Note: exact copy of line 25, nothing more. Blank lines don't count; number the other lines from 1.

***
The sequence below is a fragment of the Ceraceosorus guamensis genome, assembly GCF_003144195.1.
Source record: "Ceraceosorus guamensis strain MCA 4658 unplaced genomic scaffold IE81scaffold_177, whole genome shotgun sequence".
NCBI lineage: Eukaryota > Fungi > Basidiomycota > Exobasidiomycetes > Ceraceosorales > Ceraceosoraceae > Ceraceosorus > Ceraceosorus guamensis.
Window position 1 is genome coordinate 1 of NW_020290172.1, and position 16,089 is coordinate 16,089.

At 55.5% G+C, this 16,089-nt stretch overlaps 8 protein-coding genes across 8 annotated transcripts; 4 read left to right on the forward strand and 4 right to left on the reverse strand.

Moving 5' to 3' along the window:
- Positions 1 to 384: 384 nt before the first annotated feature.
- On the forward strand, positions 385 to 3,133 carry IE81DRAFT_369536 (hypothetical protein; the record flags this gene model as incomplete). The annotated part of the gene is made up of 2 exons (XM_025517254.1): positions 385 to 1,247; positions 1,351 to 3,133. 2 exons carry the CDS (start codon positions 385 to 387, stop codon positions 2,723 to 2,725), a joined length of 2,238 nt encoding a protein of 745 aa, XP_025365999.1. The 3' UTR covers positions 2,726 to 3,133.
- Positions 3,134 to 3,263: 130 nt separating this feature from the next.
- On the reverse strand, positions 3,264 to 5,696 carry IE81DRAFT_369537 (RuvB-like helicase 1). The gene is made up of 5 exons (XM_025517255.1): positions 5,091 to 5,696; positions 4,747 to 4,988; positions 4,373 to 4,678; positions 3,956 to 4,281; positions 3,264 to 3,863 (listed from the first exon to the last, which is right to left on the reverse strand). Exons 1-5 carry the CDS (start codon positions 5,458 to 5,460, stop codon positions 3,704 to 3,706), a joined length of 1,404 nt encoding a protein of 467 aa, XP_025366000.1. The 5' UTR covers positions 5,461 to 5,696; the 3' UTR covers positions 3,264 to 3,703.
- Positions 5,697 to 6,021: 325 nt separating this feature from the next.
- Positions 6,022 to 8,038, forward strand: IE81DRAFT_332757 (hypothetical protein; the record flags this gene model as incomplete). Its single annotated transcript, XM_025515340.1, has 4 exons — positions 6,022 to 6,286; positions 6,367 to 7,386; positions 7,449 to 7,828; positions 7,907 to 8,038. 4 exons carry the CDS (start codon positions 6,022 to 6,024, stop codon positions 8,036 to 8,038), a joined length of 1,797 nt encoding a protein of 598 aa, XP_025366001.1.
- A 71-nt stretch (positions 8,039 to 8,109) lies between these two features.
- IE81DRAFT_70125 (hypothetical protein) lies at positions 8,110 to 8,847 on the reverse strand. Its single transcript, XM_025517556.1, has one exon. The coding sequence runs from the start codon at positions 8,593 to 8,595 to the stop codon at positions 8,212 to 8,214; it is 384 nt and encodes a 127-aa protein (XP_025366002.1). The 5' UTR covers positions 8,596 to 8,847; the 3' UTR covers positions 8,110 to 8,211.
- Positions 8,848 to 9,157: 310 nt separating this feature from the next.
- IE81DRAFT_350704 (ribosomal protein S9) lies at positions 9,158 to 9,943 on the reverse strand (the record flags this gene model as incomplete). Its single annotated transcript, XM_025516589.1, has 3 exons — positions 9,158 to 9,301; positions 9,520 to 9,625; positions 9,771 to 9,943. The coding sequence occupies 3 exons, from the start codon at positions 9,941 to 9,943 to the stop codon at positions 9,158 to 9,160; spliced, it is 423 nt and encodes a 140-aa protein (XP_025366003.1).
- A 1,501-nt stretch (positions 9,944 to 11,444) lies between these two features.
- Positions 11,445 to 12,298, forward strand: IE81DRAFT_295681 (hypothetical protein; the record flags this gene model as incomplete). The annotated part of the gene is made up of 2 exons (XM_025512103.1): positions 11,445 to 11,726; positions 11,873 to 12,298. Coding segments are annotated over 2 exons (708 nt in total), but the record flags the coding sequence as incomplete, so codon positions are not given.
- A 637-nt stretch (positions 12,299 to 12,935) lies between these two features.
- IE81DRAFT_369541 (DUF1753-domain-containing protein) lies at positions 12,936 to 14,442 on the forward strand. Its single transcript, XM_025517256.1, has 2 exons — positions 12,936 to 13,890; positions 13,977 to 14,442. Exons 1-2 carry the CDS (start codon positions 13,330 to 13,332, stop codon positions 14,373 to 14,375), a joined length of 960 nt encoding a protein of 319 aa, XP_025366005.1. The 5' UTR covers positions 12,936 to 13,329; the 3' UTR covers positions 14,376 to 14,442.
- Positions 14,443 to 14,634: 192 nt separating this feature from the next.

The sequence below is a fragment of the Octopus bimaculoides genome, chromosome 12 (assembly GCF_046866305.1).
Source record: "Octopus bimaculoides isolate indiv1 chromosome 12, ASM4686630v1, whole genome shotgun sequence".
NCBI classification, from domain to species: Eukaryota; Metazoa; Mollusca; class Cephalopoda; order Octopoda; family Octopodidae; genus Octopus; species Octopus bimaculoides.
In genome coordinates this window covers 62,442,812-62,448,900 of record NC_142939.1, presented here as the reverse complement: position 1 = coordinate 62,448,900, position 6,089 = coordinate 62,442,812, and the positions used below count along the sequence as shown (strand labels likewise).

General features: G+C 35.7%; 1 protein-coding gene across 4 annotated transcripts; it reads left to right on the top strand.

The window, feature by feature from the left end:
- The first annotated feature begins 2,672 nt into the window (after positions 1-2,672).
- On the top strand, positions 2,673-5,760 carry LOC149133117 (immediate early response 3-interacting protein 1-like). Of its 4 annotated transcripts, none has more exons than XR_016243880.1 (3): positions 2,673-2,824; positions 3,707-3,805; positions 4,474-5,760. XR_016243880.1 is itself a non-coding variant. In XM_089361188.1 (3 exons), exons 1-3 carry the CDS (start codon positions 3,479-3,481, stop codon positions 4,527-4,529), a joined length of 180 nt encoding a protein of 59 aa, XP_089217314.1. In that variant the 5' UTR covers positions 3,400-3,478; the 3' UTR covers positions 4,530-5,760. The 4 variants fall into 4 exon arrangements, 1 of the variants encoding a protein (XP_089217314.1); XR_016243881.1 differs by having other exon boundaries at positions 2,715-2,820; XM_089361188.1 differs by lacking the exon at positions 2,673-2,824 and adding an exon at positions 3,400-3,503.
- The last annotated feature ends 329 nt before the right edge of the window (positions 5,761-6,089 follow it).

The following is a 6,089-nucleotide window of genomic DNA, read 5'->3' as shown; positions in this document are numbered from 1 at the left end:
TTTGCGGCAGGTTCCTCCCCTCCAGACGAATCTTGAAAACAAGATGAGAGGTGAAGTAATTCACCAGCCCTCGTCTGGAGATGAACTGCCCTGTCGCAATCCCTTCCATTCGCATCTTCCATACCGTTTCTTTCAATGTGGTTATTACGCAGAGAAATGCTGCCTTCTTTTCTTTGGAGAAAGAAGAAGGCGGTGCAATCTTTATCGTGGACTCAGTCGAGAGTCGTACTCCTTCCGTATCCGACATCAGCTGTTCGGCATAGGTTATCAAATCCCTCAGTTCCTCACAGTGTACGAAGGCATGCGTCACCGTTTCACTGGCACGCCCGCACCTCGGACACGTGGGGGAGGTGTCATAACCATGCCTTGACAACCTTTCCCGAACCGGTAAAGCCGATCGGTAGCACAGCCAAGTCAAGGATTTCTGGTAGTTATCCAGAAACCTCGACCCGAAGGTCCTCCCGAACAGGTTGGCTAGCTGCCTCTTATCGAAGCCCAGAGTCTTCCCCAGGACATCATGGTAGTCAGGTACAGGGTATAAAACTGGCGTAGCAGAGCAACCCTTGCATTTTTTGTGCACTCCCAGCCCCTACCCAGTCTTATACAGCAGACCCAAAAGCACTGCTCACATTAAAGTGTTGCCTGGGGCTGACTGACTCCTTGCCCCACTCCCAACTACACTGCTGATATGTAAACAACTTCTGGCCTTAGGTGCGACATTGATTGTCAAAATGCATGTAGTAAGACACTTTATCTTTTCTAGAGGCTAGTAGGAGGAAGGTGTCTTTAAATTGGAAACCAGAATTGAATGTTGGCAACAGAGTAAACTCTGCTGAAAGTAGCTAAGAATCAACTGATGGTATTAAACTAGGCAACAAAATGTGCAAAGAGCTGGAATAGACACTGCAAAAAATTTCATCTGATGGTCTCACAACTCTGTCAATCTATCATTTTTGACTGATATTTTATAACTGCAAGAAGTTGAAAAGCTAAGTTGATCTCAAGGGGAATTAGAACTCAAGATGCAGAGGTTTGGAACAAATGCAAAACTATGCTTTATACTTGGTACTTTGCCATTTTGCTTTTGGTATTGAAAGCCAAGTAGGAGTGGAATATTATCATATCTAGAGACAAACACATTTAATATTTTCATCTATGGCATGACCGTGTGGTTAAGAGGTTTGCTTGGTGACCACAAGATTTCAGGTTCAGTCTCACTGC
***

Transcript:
In genome coordinates this window covers 62,442,812-62,448,900 of record NC_142939.1, presented here as the reverse complement: position 1 = coordinate 62,448,900, position 6,089 = coordinate 62,442,812, and the positions used below count along the sequence as shown (strand labels likewise).